The Venn diagram describing the readership of 35mmc and of Mike Johnston’s blog ‘The Online Photographer’, may not have a huge amount of overlap—on the other hand it may, I don’t have the data. For those of you not familiar with Mike’s blog you may not know that in 2009 he set his class of eager followers an exercise. The premise is described in an article entitled ‘The Leica as Teacher’ and developed in a further article ‘Why it has to be a Leica’. Put succinctly, it challenges you (the aspiring photographer) to shoot a Leica rangefinder, with one lens and one type of black and white film exclusively for a year. You should aim to shoot two to six rolls of film per week and make one to six work prints per roll, without cropping. Every five to ten rolls make one nice print, again without cropping. The idea was that a year of doing this would radically improve your photographic ability.
I read the article with interest and then, like 99.97% of the readers, did not complete the exercise. However, the idea knocked around in my head and never quite left me, time passed and I accrued more and more cameras—some film, some digital and more and more negatives and digital files sat in folders and on hard drives but without any coherent idea of what I was doing or why. The appeal of simplifying things and following Mike’s minimalist approach grew and grew—I decided to take up the challenge.
Shopping is not the same thing as photography
In order to begin I needed a Leica. No problem there, I had a Leica—an M5 which was my grandfather’s and which I had used on and off for years. Attached to it was the tiny Leitz 35mm f/1.4 Summilux. A perfect set up for such a project, there was only one problem—using that camera would not involve any shopping. Shopping is not the same hobby as photography, but most of us (myself especially included) forget that simple truth nearly all of the time. Like the rest of the 35mmc readership I too had absorbed the endless online opinions criticising the M5—the big, ugly, haptically awful monster that the 1970s spawned. Compare this horror to the Leica M3—the meisterstück, the initial prelapsarian Leica, a paradise of camera design from whence we have fallen and can never return. That’s right, I wanted an M3. A good deal of agonising and eBay scrolling later I owned one. Was this foolish?—yes, do I regret it?—probably not, but it is ironic that an exercise designed to stop endless gear acquisition and focus you on the practice of photography sent me scurrying straight to eBay.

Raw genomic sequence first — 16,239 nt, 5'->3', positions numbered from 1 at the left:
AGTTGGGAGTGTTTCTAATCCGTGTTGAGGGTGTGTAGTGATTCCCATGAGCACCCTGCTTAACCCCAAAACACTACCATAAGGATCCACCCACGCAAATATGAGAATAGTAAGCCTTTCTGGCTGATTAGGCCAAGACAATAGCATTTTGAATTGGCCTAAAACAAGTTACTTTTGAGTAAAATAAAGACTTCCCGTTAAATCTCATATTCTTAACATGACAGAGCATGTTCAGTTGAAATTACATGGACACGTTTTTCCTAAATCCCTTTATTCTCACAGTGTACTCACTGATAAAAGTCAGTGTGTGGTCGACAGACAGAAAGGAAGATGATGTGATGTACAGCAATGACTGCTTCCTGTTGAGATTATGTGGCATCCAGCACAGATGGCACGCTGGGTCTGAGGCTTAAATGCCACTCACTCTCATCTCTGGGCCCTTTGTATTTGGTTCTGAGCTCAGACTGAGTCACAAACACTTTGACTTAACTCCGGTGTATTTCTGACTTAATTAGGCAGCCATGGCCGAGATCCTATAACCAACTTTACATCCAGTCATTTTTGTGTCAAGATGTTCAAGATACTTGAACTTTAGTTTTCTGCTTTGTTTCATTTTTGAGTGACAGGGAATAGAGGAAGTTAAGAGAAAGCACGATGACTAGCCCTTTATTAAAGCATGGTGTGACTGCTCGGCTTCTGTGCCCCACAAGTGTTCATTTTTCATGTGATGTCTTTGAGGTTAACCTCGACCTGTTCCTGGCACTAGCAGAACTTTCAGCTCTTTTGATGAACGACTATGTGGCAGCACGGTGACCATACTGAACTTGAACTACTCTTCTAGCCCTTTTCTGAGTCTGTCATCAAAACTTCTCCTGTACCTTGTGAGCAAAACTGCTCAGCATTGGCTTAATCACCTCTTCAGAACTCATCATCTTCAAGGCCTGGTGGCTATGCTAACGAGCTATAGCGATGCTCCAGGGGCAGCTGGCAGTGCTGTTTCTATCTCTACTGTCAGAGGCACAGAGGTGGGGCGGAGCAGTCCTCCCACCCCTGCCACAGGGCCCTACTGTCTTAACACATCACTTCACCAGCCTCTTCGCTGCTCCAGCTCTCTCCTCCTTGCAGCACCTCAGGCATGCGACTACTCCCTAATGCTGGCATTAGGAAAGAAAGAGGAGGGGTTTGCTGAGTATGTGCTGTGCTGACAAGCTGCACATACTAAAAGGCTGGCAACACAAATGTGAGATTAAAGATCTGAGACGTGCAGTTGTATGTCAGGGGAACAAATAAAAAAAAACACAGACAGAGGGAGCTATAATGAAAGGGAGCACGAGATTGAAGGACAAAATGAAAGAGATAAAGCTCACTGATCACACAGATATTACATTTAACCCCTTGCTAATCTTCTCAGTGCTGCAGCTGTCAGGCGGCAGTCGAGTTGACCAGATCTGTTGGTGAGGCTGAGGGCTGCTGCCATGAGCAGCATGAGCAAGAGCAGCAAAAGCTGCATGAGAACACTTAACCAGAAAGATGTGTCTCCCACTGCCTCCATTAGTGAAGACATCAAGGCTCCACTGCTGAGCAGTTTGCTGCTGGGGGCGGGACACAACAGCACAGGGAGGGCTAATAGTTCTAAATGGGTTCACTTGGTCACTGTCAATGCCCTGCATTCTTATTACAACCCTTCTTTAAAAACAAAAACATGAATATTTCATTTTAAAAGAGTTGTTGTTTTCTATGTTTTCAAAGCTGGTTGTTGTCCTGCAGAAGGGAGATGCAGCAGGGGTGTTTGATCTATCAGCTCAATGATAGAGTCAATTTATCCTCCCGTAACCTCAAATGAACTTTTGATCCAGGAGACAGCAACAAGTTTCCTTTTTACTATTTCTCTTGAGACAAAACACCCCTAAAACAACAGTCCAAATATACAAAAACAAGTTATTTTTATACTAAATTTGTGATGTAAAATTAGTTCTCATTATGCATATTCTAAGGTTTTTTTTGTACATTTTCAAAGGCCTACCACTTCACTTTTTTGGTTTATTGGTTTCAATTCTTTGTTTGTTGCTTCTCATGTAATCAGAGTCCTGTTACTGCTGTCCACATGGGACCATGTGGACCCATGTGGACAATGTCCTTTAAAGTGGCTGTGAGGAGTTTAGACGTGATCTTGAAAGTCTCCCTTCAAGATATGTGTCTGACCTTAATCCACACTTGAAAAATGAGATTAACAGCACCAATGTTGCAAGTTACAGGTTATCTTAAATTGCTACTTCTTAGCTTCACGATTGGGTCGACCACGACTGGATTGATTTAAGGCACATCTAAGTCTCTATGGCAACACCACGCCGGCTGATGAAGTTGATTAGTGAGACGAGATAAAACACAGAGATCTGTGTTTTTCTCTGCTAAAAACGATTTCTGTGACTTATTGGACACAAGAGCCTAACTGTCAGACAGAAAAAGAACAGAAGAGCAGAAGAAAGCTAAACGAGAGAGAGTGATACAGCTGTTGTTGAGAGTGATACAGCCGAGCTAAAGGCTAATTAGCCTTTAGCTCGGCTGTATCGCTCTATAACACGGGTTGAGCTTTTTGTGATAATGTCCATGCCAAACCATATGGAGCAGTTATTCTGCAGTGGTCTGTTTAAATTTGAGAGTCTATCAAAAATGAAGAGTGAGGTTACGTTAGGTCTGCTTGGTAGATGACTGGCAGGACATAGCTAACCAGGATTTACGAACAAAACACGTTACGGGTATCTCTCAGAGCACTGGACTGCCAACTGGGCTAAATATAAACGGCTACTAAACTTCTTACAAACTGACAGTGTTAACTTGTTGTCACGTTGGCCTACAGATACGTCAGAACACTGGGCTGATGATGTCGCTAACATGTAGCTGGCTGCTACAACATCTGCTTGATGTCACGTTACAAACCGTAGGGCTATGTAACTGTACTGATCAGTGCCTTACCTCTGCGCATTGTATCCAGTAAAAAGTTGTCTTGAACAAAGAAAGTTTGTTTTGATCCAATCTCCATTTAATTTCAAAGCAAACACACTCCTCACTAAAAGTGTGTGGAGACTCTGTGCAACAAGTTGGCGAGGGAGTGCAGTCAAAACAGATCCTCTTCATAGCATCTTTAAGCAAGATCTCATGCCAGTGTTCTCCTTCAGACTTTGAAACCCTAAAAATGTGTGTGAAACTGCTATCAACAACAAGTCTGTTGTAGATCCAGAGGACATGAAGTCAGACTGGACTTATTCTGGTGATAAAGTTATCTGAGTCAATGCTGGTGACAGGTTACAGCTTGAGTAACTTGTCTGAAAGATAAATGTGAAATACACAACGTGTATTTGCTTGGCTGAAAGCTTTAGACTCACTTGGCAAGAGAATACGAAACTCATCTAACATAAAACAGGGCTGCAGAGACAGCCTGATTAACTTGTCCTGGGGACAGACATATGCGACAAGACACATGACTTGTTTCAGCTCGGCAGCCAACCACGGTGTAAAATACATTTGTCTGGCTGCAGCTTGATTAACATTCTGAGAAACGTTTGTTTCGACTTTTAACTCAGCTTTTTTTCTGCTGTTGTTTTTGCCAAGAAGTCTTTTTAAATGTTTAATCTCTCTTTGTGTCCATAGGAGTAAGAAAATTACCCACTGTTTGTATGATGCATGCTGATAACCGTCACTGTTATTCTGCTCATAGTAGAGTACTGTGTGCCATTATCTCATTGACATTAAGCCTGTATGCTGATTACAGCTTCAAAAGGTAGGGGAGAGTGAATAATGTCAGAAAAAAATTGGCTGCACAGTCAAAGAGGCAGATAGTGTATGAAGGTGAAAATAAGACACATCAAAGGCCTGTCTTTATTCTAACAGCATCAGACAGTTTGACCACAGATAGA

I won’t dwell on the merits of the M3 or make comparisons to the M5 here, this is covered in depth elsewhere. Suffice it to say the M3 is a different camera in the hand to an M5 and is very usable. It also does not have a light meter, but that’s ok because there are many apps for your phone that will provide this service for you and in many ways that actually speeds things up; arrive somewhere, take a light reading, set the camera up and shoot. As long as the light isn’t rapidly changing you’ll be fine and it’s one less thing to think about before you press the shutter each time. The ‘home’ focal length for the M3 is 50mm, a focal length I like very much and am very familiar with, but not one I owned in an M mount form; a brief trip to Red Dot Cameras sorted that and I left with a Zeiss 50mm f/1.5 Sonnar—well known to be a favourite of Hamish’s. Having equipped myself with a bulk loader and one hundred feet of Ilford Delta 400 I was ready to begin.
I began the project on my birthday, it seemed like an easy date to remember and starting it with my new M3 felt like a birthday present to myself. As always with any new bit of kit there is an initial excitement as you get to try it out that drives a lot of picture taking at the early stages—I was having fun. The strict rules of the project require you to carry the camera with you all day, everyday. This is not feasible in my job (nor I suspect most other people’s, unless your job is an as an aspiring photographer), but I did try to take the camera with me whenever I went somewhere and it certainly covered a lot of ground in the year—at least until the project clashed with the covid lockdown that descended on us two-thirds of the way through.
The first pleasurable thing to note was that, for someone as indecisive as me, having the choice of which camera to use taken from you was very liberating. I didn’t have to think, I just picked it up, pocketed a couple of rolls of film and walked out of the door. It became second nature to have it sitting on my hip as I walked. The aim of the exercise is to get you to see as the camera sees, so that when you raise it to your eye the picture you’ve already composed in your head is there, right in front of you, already framed in the viewfinder—all you have to do now is focus and shoot (you will recall that you set the exposure at the point you walked out of the door). It is also a blessed relief for your back as one camera, one lens and two rolls of film don’t require you to drag along a camera bag full of gear.
Great photographs don’t have bokeh balls